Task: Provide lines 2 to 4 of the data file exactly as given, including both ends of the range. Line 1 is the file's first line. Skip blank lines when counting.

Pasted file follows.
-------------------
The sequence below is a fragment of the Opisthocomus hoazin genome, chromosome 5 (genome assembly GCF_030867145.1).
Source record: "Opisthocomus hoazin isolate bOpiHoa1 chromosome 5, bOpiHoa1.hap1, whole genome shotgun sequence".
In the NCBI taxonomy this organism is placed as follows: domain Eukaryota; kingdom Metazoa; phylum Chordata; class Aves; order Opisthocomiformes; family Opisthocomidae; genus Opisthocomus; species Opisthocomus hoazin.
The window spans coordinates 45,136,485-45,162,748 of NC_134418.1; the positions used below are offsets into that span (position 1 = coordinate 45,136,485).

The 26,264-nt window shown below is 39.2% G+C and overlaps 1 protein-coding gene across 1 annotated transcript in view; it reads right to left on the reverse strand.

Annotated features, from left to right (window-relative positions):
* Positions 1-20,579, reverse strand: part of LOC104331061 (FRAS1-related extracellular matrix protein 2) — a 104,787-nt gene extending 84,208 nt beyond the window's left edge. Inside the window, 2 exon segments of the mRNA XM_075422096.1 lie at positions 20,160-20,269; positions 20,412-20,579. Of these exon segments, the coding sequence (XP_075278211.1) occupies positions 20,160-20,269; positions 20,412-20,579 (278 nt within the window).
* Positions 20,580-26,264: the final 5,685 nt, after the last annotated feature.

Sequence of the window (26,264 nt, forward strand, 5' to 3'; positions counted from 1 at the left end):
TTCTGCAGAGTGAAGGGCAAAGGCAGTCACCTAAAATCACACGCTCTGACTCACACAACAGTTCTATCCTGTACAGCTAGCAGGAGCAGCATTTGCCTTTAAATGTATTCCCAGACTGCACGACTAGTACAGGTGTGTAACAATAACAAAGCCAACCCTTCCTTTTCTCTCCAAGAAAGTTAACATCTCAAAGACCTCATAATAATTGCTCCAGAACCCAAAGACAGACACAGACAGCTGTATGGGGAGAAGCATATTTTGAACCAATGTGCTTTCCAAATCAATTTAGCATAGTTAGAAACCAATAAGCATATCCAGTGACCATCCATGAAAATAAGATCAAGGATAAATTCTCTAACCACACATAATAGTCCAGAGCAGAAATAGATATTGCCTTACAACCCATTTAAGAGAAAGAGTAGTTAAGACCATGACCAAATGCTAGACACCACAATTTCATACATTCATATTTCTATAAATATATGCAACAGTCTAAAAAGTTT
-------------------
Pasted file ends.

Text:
Source record: "Opisthocomus hoazin isolate bOpiHoa1 chromosome 5, bOpiHoa1.hap1, whole genome shotgun sequence".
In the NCBI taxonomy this organism is placed as follows: domain Eukaryota; kingdom Metazoa; phylum Chordata; class Aves; order Opisthocomiformes; family Opisthocomidae; genus Opisthocomus; species Opisthocomus hoazin.
The window spans coordinates 45,136,485-45,162,748 of NC_134418.1; the positions used below are offsets into that span (position 1 = coordinate 45,136,485).